Saint Scholastica (480-543), sister of Saint Benedict, consecrated her life to God from her earliest youth. After her brother went to Monte Cassino, where he established his famous monastery, she took up her abode in the neighborhood at Plombariola, where she founded and governed a monastery of nuns, about five miles from that of St. Benedict, who, it appears, also directed his sister and her nuns.
Saint Maroun was a 5th century Syriac Christian monk who after his death was followed by a religious movement that became known as the Maronites. He was a priest that later became a hermit. His holiness and miracles attracted many followers and drew attention throughout the empire.
Saint Josephine Bakhita was born to a wealthy family in Sudan but was kidnapped by slave traders at the age of 9. she was eventually bought by an Italian consul who eventually entrusted her to the Canossian Sisters of the Institute of the Catechumens in Venice.
Hermit and wonder-worker whose solitary hermitage in Thessaly, Greece, became known as the Soterion, “the place of healing.”
Brother Paul Miki, a Jesuit and a native of Japan, has become the best known among the martyrs of Japan. He was crucified on Februay 5 with twenty-five other Catholics during the persecution of Christians under the Taiko, Toyotomi Hideyoshi, ruler of Japan in the name of the emperor. In total, 26 martyrs of Japan were crucified on the hill, now known as the Holy Mountain, overlooking Nagasaki.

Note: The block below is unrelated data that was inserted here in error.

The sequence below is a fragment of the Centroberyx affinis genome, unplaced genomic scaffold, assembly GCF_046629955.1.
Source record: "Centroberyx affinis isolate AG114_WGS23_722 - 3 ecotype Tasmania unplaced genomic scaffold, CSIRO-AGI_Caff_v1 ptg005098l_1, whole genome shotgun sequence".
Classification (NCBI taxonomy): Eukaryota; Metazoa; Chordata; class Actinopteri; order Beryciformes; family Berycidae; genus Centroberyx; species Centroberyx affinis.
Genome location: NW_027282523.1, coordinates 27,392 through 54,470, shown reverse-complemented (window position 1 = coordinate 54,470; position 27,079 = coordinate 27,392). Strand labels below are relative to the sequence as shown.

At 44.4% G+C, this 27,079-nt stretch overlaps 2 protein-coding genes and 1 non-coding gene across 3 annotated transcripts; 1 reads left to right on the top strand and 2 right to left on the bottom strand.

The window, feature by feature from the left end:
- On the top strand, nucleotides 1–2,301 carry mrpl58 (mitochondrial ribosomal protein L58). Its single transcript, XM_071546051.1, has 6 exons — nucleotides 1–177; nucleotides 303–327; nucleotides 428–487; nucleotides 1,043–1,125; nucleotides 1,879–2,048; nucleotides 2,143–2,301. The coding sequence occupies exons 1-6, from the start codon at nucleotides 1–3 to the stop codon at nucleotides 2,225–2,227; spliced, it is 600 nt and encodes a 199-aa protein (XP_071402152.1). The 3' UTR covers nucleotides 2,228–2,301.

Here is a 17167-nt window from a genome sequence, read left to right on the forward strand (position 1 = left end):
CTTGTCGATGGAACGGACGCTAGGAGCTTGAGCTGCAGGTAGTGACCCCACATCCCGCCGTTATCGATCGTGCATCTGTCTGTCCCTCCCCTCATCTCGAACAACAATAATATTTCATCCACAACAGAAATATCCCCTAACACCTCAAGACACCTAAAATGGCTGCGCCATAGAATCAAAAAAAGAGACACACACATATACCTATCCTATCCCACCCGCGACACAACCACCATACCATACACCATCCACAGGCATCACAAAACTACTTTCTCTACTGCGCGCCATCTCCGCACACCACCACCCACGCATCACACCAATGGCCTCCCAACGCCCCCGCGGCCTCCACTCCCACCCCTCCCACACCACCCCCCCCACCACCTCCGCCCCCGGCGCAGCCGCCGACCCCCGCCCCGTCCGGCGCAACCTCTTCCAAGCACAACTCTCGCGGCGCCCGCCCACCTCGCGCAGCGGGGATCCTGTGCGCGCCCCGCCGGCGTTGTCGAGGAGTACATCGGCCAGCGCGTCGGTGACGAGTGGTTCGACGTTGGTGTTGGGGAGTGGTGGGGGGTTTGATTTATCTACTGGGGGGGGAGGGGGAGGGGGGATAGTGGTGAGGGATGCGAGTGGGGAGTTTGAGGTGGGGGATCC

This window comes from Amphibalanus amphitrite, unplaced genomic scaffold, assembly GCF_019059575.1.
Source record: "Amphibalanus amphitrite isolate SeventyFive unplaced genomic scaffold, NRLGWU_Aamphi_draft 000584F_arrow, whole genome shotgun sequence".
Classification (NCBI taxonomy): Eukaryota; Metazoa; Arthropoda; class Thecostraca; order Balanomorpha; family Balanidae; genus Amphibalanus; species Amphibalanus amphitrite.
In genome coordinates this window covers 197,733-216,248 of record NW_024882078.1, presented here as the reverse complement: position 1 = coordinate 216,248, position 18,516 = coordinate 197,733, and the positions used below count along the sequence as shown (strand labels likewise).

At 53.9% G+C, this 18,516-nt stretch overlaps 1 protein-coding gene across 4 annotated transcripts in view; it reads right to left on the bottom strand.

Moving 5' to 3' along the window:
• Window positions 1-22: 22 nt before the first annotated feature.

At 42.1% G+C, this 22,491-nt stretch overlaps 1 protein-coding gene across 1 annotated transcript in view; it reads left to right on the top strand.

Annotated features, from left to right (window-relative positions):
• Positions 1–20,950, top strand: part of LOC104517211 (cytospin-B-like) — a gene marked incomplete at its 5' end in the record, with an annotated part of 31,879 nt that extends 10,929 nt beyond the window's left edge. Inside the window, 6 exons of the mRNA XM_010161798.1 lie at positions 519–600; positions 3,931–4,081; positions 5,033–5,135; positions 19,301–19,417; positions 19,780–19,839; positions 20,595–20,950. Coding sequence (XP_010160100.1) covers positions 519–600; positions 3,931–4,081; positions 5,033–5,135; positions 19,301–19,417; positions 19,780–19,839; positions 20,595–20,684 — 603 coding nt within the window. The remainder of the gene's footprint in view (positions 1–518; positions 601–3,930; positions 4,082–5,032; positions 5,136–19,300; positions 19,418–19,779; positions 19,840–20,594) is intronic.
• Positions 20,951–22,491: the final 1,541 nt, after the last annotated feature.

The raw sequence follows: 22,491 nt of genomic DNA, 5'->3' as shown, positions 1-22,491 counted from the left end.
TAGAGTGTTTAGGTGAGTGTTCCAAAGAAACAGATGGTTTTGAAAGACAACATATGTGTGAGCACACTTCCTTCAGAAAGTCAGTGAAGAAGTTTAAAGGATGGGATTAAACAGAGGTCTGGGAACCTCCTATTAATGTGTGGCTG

Saint Agatha lived in Sicily in the 6th century. When she was young, she dedicated her life to God and resisted any men who wanted to marry her or have sex with her. One spurned suitor had her forced into a brothel, imprisoned and martyred.
Saint Joan of Valois, 1464 - 1505, was the second daughter of Louis XI, King of France, and Charlotte of Savoy. St. Joan was by no means a prepossessing figure: she was hunch-backed, lame and pock-marked. On her husband's succession to the throne he obtained a declaration that the marriage was invalid. Joan, therefore, was not to be queen of France; she was given instead the title of Duchess of Berry. “If so it is to be, praised be the Lord”, was her remark on this occasion.
Saint Blaise's feast day because of the Blessing of the Throats that took place on this day. Two candles are blessed, held slightly open, and pressed against the throat as the blessing is said. Saint Blaise's protection of those with throat troubles apparently comes from a legend that a boy was brought to him who had a fishbone stuck in his throat. The boy was about to die when Saint Blaise healed him.
In accordance with Mosaic law, forty days after the birth of Christ, Mary redeemed her first-born from the temple, and was purified by the prayer of Simeon the just, in the presence of Anna the prophetess.
Saint Brigid of Ireland (452 - 525) was probably born at Faughart near Dundalk, Louth, Ireland. Her parents were baptized by St. Patrick, with whom she developed a close friendship. She was was Abbess of the first convent in Ireland and is co-patroness of that land.